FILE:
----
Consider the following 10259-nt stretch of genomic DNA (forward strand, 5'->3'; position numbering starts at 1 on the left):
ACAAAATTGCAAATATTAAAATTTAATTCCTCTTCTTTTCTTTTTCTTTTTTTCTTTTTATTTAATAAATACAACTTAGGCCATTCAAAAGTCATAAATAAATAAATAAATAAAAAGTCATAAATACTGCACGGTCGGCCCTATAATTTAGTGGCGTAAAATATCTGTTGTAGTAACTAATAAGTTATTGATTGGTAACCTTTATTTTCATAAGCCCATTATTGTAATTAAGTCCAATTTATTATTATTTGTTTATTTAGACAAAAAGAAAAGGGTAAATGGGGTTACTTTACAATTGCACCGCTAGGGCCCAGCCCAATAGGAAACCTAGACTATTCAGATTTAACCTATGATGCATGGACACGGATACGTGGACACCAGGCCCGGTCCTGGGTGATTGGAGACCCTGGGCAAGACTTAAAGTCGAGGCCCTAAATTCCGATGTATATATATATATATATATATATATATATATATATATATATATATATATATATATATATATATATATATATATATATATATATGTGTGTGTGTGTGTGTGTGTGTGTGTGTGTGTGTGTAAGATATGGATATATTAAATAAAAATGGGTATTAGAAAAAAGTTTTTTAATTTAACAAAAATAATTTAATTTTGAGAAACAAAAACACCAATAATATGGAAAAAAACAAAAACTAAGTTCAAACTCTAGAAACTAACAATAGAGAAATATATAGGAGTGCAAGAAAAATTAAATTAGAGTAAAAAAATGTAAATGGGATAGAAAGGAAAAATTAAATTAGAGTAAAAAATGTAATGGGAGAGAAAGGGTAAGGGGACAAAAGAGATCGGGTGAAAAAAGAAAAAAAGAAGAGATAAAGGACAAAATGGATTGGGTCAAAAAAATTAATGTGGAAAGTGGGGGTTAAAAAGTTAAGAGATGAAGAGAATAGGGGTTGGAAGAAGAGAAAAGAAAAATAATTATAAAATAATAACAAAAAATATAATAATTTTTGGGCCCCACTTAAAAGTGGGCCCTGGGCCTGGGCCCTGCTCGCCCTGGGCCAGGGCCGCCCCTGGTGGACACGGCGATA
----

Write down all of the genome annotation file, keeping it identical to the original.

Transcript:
Consider the following 10259-nt stretch of genomic DNA (forward strand, 5'->3'; position numbering starts at 1 on the left):
ACAAAATTGCAAATATTAAAATTTAATTCCTCTTCTTTTCTTTTTCTTTTTTTCTTTTTATTTAATAAATACAACTTAGGCCATTCAAAAGTCATAAATAAATAAATAAATAAAAAGTCATAAATACTGCACGGTCGGCCCTATAATTTAGTGGCGTAAAATATCTGTTGTAGTAACTAATAAGTTATTGATTGGTAACCTTTATTTTCATAAGCCCATTATTGTAATTAAGTCCAATTTATTATTATTTGTTTATTTAGACAAAAAGAAAAGGGTAAATGGGGTTACTTTACAATTGCACCGCTAGGGCCCAGCCCAATAGGAAACCTAGACTATTCAGATTTAACCTATGATGCATGGACACGGATACGTGGACACCAGGCCCGGTCCTGGGTGATTGGAGACCCTGGGCAAGACTTAAAGTCGAGGCCCTAAATTCCGATGTATATATATATATATATATATATATATATATATATATATATATATATATATATATATATATATATATATATATATATATATATGTGTGTGTGTGTGTGTGTGTGTGTGTGTGTGTGTGTAAGATATGGATATATTAAATAAAAATGGGTATTAGAAAAAAGTTTTTTAATTTAACAAAAATAATTTAATTTTGAGAAACAAAAACACCAATAATATGGAAAAAAACAAAAACTAAGTTCAAACTCTAGAAACTAACAATAGAGAAATATATAGGAGTGCAAGAAAAATTAAATTAGAGTAAAAAAATGTAAATGGGATAGAAAGGAAAAATTAAATTAGAGTAAAAAATGTAATGGGAGAGAAAGGGTAAGGGGACAAAAGAGATCGGGTGAAAAAAGAAAAAAAGAAGAGATAAAGGACAAAATGGATTGGGTCAAAAAAATTAATGTGGAAAGTGGGGGTTAAAAAGTTAAGAGATGAAGAGAATAGGGGTTGGAAGAAGAGAAAAGAAAAATAATTATAAAATAATAACAAAAAATATAATAATTTTTGGGCCCCACTTAAAAGTGGGCCCTGGGCCTGGGCCCTGCTCGCCCTGGGCCAGGGCCGCCCCTGGTGGACACGGCGATA